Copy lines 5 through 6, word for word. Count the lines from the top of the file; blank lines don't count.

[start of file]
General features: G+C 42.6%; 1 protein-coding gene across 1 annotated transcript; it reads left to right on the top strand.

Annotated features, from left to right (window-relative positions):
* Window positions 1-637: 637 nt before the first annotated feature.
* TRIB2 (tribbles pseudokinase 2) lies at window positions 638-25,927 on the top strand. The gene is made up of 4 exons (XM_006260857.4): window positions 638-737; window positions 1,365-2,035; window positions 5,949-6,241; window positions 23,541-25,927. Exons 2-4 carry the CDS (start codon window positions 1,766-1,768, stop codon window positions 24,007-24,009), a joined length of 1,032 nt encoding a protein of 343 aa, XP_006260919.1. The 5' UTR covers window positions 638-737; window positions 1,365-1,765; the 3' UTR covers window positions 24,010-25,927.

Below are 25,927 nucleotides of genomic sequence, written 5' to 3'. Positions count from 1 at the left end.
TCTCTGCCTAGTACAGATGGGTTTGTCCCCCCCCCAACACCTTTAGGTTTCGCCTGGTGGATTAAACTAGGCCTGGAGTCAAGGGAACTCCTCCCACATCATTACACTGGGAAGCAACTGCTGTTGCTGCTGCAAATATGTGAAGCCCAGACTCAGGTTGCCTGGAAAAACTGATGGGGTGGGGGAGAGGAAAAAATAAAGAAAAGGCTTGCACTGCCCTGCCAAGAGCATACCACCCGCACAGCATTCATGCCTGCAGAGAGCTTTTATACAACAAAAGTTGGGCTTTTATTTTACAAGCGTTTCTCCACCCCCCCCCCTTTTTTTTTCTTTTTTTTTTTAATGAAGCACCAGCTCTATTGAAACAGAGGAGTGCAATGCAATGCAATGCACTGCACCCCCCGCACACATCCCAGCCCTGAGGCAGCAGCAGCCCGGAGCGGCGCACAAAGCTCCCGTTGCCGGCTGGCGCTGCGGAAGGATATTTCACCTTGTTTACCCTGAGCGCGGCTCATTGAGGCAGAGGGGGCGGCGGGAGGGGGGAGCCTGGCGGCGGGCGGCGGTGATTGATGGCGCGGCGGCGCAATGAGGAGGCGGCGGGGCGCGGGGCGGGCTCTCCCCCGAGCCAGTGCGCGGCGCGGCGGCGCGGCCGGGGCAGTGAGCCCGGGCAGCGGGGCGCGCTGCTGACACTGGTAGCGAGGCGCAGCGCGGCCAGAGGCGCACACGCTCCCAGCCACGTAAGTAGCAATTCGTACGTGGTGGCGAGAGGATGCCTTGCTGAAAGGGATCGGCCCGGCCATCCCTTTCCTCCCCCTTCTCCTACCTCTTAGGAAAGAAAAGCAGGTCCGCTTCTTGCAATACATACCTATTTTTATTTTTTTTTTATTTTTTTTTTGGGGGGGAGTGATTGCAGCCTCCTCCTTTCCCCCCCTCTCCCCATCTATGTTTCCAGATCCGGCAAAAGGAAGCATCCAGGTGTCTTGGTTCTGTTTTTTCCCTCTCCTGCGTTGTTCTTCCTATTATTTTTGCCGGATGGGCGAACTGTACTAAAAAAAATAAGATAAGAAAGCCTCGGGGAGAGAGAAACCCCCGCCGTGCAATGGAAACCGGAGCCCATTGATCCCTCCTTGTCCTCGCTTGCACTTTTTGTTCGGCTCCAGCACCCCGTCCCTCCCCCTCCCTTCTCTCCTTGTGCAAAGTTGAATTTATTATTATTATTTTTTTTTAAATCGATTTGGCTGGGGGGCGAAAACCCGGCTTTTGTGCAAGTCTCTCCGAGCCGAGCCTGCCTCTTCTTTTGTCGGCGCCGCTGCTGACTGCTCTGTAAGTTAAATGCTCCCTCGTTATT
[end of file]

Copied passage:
Below are 25,927 nucleotides of genomic sequence, written 5' to 3'. Positions count from 1 at the left end.
TCTCTGCCTAGTACAGATGGGTTTGTCCCCCCCCCAACACCTTTAGGTTTCGCCTGGTGGATTAAACTAGGCCTGGAGTCAAGGGAACTCCTCCCACATCATTACACTGGGAAGCAACTGCTGTTGCTGCTGCAAATATGTGAAGCCCAGACTCAGGTTGCCTGGAAAAACTGATGGGGTGGGGGAGAGGAAAAAATAAAGAAAAGGCTTGCACTGCCCTGCCAAGAGCATACCACCCGCACAGCATTCATGCCTGCAGAGAGCTTTTATACAACAAAAGTTGGGCTTTTATTTTACAAGCGTTTCTCCACCCCCCCCCCTTTTTTTTTCTTTTTTTTTTTAATGAAGCACCAGCTCTATTGAAACAGAGGAGTGCAATGCAATGCAATGCACTGCACCCCCCGCACACATCCCAGCCCTGAGGCAGCAGCAGCCCGGAGCGGCGCACAAAGCTCCCGTTGCCGGCTGGCGCTGCGGAAGGATATTTCACCTTGTTTACCCTGAGCGCGGCTCATTGAGGCAGAGGGGGCGGCGGGAGGGGGGAGCCTGGCGGCGGGCGGCGGTGATTGATGGCGCGGCGGCGCAATGAGGAGGCGGCGGGGCGCGGGGCGGGCTCTCCCCCGAGCCAGTGCGCGGCGCGGCGGCGCGGCCGGGGCAGTGAGCCCGGGCAGCGGGGCGCGCTGCTGACACTGGTAGCGAGGCGCAGCGCGGCCAGAGGCGCACACGCTCCCAGCCACGTAAGTAGCAATTCGTACGTGGTGGCGAGAGGATGCCTTGCTGAAAGGGATCGGCCCGGCCATCCCTTTCCTCCCCCTTCTCCTACCTCTTAGGAAAGAAAAGCAGGTCCGCTTCTTGCAATACATACCTATTTTTATTTTTTTTTTATTTTTTTTTTGGGGGGGAGTGATTGCAGCCTCCTCCTTTCCCCCCCTCTCCCCATCTATGTTTCCAGATCCGGCAAAAGGAAGCATCCAGGTGTCTTGGTTCTGTTTTTTCCCTCTCCTGCGTTGTTCTTCCTATTATTTTTGCCGGATGGGCGAACTGTACTAAAAAAAATAAGATAAGAAAGCCTCGGGGAGAGAGAAACCCCCGCCGTGCAATGGAAACCGGAGCCCATTGATCCCTCCTTGTCCTCGCTTGCACTTTTTGTTCGGCTCCAGCACCCCGTCCCTCCCCCTCCCTTCTCTCCTTGTGCAAAGTTGAATTTATTATTATTATTTTTTTTTAAATCGATTTGGCTGGGGGGCGAAAACCCGGCTTTTGTGCAAGTCTCTCCGAGCCGAGCCTGCCTCTTCTTTTGTCGGCGCCGCTGCTGACTGCTCTGTAAGTTAAATGCTCCCTCGTTATT